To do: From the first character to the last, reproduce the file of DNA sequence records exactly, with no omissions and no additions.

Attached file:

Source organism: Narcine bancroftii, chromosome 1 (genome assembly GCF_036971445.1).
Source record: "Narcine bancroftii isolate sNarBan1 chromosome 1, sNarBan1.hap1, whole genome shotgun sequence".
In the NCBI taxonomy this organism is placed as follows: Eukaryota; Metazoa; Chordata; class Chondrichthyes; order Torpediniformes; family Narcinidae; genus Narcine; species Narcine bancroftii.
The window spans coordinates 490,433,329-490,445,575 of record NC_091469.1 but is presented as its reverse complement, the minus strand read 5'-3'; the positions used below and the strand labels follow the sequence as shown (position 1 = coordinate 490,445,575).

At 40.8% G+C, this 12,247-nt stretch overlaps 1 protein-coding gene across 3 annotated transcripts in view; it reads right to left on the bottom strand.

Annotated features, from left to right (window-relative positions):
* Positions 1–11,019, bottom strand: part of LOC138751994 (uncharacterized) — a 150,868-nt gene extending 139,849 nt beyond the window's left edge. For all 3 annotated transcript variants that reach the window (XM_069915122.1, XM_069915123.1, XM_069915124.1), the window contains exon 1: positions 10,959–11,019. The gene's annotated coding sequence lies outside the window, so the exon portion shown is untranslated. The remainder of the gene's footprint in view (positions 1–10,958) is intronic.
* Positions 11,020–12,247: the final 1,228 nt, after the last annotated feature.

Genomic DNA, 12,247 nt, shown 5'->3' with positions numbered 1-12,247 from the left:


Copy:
Source organism: Narcine bancroftii, chromosome 1 (genome assembly GCF_036971445.1).
Source record: "Narcine bancroftii isolate sNarBan1 chromosome 1, sNarBan1.hap1, whole genome shotgun sequence".
In the NCBI taxonomy this organism is placed as follows: Eukaryota; Metazoa; Chordata; class Chondrichthyes; order Torpediniformes; family Narcinidae; genus Narcine; species Narcine bancroftii.
The window spans coordinates 490,433,329-490,445,575 of record NC_091469.1 but is presented as its reverse complement, the minus strand read 5'-3'; the positions used below and the strand labels follow the sequence as shown (position 1 = coordinate 490,445,575).

At 40.8% G+C, this 12,247-nt stretch overlaps 1 protein-coding gene across 3 annotated transcripts in view; it reads right to left on the bottom strand.

Annotated features, from left to right (window-relative positions):
* Positions 1–11,019, bottom strand: part of LOC138751994 (uncharacterized) — a 150,868-nt gene extending 139,849 nt beyond the window's left edge. For all 3 annotated transcript variants that reach the window (XM_069915122.1, XM_069915123.1, XM_069915124.1), the window contains exon 1: positions 10,959–11,019. The gene's annotated coding sequence lies outside the window, so the exon portion shown is untranslated. The remainder of the gene's footprint in view (positions 1–10,958) is intronic.
* Positions 11,020–12,247: the final 1,228 nt, after the last annotated feature.

Genomic DNA, 12,247 nt, shown 5'->3' with positions numbered 1-12,247 from the left: